Brian Cashman can’t be serious, can he?
The Yankees general manager, fresh off signing a five-year, $25 million contract extension, is seemingly prepared to start 2018 with not one, not two, but three glaring major question marks in the infield.
Let’s start with Greg Bird, who is being handed the starting first baseman’s job. Deservedly so right? Not exactly.
Bird has played a grand total of 94 games over three seasons. He appeared in 46 games in 2015 and missed all of 2016 with a shoulder injury. Then after fouling a ball of his foot in spring training prior to last season, was ineffective for the first month before shutting it down and not returning until the last week of August, where he showed flashes of brilliance down the stretch and in the playoffs.
The Yankees have been in this exact situation before with Bird. Just last season Cashman and company began the season with Bird as the starting first baseman and not much insurance. And when Bird was out of the lineup, they went through a casting couch of replacements that included the likes of Matt Holliday, Tyler Austin, Chase Headley, Chris Carter (my personal favorite), Garrett Cooper and the great Ji-man Choi.
The instability at first base nearly cost the Yankees a shot at the playoffs, and it wasn’t until Cashman lured Todd Fraizer away from the White Sox, that Headley did an admirable job holding down the fort at first until Bird was fit to return.
Well it’s a good thing Cashman learned his lesson because with spring training slated to begin in less than two weeks, the only insurance the team has for Bird is Austin, with Holliday out of the sport, Headley traded to the Padres and Frazier inking a deal with that team in Queens.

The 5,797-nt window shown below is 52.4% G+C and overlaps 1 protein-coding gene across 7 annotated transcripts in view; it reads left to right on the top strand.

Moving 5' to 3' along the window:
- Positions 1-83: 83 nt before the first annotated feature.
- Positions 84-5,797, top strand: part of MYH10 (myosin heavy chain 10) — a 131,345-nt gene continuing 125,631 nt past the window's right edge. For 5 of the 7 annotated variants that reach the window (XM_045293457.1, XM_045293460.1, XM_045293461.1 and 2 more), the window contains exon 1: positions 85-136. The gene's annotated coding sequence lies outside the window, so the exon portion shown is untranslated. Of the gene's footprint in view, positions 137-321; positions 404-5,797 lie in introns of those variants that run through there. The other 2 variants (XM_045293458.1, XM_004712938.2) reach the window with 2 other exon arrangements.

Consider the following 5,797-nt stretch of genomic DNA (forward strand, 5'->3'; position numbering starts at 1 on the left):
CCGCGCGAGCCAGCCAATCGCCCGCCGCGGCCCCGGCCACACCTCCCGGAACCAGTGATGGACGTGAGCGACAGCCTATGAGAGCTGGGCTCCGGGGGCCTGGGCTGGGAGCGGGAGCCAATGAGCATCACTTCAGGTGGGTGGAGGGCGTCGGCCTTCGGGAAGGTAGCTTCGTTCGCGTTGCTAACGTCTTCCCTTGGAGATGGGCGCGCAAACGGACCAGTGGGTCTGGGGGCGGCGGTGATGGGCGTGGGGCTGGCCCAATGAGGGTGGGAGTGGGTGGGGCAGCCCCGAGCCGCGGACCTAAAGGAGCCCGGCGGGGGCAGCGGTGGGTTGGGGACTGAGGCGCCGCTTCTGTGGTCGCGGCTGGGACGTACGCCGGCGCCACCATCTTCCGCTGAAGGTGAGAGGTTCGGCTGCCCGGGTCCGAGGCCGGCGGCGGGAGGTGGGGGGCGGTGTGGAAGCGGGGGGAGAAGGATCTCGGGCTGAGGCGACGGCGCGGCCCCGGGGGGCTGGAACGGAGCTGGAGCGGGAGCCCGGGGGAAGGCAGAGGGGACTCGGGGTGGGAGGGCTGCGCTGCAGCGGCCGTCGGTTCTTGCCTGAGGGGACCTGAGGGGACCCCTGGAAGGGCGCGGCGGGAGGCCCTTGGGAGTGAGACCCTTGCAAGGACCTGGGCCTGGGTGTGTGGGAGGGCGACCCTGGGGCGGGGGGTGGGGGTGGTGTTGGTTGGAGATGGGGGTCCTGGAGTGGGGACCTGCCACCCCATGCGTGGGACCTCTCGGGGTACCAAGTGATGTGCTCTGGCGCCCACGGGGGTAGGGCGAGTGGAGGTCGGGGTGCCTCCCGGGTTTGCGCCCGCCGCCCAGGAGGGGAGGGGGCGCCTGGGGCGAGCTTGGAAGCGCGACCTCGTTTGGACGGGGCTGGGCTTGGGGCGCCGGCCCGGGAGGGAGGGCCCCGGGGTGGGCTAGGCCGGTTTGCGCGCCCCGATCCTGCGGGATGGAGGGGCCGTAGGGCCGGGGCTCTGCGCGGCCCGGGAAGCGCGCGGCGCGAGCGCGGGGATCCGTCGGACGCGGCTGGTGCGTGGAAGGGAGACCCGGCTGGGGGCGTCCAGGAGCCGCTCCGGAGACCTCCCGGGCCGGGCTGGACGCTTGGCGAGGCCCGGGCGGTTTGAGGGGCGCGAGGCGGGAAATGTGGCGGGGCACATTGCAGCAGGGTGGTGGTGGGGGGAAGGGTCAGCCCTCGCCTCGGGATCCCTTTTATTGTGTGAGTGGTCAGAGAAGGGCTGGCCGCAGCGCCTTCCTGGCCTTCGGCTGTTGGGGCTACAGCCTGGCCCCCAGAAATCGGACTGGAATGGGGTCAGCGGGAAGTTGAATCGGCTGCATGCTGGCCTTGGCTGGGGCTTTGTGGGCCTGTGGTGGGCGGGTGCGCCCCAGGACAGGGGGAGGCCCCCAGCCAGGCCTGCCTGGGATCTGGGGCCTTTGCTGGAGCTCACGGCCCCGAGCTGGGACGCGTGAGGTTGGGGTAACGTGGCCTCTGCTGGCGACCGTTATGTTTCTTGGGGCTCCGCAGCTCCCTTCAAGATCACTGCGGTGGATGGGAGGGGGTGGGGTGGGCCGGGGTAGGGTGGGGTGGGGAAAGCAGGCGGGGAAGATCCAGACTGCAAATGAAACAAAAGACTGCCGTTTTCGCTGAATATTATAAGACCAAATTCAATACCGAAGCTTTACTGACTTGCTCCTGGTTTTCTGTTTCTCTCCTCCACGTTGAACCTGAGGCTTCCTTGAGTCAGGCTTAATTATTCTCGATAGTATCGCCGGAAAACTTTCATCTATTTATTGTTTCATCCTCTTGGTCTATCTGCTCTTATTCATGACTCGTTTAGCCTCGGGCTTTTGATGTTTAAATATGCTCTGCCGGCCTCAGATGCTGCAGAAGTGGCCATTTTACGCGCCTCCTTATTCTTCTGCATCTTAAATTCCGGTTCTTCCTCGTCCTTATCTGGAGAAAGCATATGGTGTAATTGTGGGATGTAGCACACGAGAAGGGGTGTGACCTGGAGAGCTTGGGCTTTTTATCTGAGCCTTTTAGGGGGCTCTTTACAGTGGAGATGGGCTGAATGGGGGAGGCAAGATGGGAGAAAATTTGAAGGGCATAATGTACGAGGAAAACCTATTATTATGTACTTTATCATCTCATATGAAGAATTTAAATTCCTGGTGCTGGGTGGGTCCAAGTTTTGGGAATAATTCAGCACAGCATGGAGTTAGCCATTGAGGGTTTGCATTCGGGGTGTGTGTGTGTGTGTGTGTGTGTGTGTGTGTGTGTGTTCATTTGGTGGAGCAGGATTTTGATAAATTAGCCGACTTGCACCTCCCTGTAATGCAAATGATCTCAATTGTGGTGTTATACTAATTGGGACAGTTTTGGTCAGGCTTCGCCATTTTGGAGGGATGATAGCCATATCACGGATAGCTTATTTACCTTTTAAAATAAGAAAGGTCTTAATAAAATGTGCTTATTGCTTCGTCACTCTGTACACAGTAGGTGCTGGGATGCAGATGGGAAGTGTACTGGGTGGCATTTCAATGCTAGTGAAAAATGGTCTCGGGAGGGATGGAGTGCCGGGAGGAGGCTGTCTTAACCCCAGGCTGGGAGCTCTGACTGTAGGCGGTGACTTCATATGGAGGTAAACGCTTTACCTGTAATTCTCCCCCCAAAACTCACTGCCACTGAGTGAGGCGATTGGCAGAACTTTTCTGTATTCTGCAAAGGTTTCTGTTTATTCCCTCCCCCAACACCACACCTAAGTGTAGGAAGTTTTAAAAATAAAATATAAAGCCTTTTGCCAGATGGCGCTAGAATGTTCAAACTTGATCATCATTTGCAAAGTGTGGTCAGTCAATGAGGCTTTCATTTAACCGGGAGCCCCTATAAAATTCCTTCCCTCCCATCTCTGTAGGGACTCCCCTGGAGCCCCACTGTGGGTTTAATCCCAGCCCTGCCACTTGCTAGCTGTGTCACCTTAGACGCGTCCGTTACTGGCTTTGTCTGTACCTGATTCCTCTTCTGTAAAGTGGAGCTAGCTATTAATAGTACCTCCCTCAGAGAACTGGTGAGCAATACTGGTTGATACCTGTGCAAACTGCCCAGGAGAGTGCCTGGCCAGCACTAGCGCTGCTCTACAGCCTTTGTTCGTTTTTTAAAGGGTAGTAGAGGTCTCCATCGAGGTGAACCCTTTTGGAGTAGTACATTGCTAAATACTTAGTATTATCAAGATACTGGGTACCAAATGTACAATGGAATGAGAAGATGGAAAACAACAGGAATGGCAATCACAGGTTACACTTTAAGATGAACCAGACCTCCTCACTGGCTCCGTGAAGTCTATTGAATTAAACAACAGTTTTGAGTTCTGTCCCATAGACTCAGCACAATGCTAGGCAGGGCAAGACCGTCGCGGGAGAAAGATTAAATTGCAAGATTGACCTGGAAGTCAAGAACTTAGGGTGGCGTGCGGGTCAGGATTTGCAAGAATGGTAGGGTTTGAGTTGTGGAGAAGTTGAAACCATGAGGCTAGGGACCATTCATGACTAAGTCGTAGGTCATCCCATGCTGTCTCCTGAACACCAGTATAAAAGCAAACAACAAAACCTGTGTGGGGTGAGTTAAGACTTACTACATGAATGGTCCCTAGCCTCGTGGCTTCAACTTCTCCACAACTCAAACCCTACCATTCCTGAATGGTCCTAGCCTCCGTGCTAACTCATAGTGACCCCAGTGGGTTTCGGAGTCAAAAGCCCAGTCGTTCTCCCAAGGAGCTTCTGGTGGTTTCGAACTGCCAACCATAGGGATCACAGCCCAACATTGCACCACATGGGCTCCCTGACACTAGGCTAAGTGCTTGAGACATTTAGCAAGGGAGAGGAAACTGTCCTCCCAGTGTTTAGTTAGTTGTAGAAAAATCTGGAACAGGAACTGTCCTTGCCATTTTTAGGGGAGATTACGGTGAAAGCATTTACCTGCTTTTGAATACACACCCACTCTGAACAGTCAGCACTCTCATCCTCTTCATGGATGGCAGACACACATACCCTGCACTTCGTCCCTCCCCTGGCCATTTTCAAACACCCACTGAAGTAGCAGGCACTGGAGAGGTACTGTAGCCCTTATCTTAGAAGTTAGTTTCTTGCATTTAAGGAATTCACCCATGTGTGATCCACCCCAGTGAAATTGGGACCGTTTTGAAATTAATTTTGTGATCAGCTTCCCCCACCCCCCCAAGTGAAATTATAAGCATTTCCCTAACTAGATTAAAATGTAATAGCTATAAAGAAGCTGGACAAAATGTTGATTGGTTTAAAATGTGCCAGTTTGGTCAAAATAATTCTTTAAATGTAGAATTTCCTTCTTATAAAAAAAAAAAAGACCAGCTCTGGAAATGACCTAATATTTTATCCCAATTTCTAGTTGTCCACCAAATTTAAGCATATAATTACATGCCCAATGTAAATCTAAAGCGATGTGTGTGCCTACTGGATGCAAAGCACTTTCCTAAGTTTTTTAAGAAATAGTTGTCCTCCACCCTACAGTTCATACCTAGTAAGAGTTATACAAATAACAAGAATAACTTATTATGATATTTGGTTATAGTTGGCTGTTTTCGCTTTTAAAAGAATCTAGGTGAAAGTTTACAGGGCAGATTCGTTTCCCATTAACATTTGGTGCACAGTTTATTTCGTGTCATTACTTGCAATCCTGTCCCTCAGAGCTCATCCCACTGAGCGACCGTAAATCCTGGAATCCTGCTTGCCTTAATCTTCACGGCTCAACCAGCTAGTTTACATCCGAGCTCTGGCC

Sounds like a plan to me.
Not only has Cashman hedged his bets at first base, he’s done the same at second base AND third base.
Cashman is betting the world that Gleyber Torres, who just very well might be the best prospect in the sport will simply take over as the starting second baseman, no questions asked.
Torres began last season at AA Trenton, appeared in 23 games at the AAA level before undergoing a minor operation on his non-throwing elbow, something called Tommy John surgery. Ever hear of it?
It gets better. Cashman is also prepared to go with Miguel Andujar, who Joe Girardi was too scared to play in the field last season as his starting third baseman.
Who could forget Andujar’s standout debut in late June when he went 3-for-4 with 4 RBIs in a win over the White Sox. He didn’t get another at-bat in a Major League game until Sep. 16, and after his debut on June 29th, had three at-bats the rest of the season.
If that doesn’t sound like a plan at third base, I don’t know what does.
The Yankees are set to begin 2018 with World Series aspirations, but aside from Didi Gregorious at shortstop, the rest of the infield has played in a combined 97 Major League games (94 of those from Bird).
While the potential is there for a special season in the Bronx, the foundation the team is built on may not be as supportive as Cashman and new head man Aaron Boone think.
Only time will tell.